By Tom Davisson February 10, 2020 – Who and how a person becomes a university president has always been something of an enigma, and what are their day-to-day activities? The answer is generally as varied as the number of presidents. Here are some profile facts from the 2017 American College President Study from the American Council of Education.
The fact is a modern-day President comes from a wide variety of career tracks, and the position is highly demanding and stressful, which requires the ability to navigate the internal and external worlds addressing students, parents, faculty, industry, politicians, media, and a wide variety of funders. It is not surprising the average tenure of a President is declining.
So why does one aspire to such a time-consuming, and often strenuous position, and what path does one take to achieve such a position? Historically a President was usually filled by a member of the faculty. Since most colleges/universities were started to increase the knowledge of the population, it made sense that members of the academy would be best suited to lead the institution. Occasionally non-faculty would ascend to the position through alternate paths, but that was an exception.
Today we are seeing the model change significantly. As the chart below shows, faculty is still the top recruiting ground however alternative pathways are now routinely used. External candidates such as politicians, business leaders, fundraisers, and marketing professionals are often finalists, as are academic administrators and Dean’s. The thinking is that the position is not as academically related as it was previously, and new skill sets are now needed. Skills such as fundraising, lobbying, public relations, recruiting, and management skills are critical to a president’s and university’s success.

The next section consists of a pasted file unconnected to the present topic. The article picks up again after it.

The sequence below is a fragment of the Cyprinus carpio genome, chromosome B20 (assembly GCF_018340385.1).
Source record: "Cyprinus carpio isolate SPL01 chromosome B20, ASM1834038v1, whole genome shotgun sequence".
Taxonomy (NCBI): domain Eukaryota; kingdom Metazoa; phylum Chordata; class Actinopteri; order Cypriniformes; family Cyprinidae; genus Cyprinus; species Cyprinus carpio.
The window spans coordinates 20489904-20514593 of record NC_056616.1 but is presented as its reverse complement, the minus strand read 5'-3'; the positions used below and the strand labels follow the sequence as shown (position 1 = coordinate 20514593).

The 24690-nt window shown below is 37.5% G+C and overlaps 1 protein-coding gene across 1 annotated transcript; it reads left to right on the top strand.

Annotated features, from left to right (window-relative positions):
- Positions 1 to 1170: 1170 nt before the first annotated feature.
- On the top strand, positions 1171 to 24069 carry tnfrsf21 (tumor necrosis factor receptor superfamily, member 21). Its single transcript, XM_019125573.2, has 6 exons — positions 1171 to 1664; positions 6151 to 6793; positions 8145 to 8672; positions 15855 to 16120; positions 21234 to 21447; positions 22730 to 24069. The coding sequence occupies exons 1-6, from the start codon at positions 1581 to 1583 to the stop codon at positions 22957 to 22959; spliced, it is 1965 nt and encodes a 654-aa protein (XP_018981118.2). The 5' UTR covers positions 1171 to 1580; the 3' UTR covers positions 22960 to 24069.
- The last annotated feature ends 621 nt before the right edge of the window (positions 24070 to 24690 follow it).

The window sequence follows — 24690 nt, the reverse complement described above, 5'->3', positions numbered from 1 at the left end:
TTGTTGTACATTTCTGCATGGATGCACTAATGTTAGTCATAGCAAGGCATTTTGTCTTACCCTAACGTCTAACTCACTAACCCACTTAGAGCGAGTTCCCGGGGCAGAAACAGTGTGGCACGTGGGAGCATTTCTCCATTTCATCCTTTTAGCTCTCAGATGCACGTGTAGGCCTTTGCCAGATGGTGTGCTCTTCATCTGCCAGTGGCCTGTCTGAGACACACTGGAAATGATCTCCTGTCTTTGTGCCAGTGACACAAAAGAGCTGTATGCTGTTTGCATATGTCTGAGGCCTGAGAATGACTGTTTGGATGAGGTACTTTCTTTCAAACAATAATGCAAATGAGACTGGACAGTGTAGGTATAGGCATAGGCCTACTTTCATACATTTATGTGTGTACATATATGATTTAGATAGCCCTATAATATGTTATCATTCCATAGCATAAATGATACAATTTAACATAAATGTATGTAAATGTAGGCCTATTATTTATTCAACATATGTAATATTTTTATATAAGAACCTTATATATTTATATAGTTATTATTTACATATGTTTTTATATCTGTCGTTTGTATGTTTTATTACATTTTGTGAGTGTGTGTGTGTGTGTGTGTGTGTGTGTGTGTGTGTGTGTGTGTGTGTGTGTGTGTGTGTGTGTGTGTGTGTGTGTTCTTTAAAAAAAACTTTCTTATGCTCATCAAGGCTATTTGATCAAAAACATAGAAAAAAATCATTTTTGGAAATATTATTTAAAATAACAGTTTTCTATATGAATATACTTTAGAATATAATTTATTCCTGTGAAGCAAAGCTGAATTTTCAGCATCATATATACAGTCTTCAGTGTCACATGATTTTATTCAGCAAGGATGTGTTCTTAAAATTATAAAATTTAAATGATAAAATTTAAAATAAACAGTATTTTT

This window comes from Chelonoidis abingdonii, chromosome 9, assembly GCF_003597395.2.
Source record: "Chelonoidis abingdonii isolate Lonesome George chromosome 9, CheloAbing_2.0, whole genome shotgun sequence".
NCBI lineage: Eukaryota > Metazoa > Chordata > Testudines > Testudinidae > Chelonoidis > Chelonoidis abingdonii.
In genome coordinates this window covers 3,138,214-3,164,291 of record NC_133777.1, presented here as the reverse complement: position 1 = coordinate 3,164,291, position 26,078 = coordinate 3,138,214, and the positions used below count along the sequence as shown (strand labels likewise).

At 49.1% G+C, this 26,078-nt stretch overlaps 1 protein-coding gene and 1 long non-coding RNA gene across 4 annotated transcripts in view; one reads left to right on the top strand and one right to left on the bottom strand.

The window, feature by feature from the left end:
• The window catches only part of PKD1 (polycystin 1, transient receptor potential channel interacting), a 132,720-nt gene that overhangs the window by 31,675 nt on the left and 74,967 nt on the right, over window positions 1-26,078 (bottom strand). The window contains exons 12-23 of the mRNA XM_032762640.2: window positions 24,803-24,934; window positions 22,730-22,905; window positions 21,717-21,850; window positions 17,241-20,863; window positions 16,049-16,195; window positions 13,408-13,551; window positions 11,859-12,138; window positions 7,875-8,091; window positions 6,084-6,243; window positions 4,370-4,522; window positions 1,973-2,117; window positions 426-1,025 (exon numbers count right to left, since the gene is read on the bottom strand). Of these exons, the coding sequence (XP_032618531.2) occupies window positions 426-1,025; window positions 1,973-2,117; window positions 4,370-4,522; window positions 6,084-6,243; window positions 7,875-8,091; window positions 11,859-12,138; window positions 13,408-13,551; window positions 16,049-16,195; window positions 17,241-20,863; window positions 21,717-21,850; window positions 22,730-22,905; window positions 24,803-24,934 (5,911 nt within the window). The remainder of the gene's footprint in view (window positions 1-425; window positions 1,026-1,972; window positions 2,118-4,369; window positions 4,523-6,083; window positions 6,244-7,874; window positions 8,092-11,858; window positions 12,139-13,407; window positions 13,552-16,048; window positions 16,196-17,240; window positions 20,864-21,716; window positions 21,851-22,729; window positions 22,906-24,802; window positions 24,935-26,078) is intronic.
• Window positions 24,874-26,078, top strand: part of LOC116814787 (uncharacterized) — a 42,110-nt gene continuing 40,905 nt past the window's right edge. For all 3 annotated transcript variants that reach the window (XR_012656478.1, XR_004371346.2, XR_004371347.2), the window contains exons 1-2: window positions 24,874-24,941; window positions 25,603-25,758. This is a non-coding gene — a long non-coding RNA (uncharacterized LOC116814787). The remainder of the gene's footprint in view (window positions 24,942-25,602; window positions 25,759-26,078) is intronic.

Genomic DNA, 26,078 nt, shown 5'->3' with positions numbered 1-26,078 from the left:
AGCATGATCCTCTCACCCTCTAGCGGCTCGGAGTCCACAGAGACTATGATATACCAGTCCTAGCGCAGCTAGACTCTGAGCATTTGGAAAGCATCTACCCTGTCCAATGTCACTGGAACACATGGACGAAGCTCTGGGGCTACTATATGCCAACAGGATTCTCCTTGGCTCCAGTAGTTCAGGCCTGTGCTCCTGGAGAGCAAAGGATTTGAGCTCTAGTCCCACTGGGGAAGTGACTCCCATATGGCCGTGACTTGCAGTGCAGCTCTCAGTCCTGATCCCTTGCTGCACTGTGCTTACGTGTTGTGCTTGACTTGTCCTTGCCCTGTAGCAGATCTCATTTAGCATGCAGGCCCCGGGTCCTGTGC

There is an internal administrative avenue that is often overlooked, and that is the Student Services track in which only 5% of the current President’s held a senior student services position. I can speak personally of such a journey.
Each President has their own unique journey to the position, here is my path. I was a first-generation college student from a lower-income family from a small town in Ohio. I began my studies at the University of Rio Grande in Ohio in 1968 and graduated in 1972 with a degree in secondary education. While I did have plenty of emotional support from my family, financial support was minimal. Thank goodness for student loans, institutional scholarship dollars, and on-campus employment was available. I was a residence hall counselor for room and board, worked in the bookstore for free used books, a sports editor for the college newspaper, and worked at a local restaurant for free food and pocket money. For many first-generation college students having to work multiple jobs and be a full-time student is a normal way of life and has been that way for generations.
I say this as it laid the groundwork for my professional career. After working for the state on workforce training programs, I was hired by a national higher education organization. I started in the student services area. The position was responsible for student housing, student activities, helping students find p/t employment, etc. I found student services, something I really loved to do. The majority of trustees and faculty have little understanding of student services and its complexity. Students’ issues range from fear of failure, problems at home, financial, mental health and student services officers are on the front line.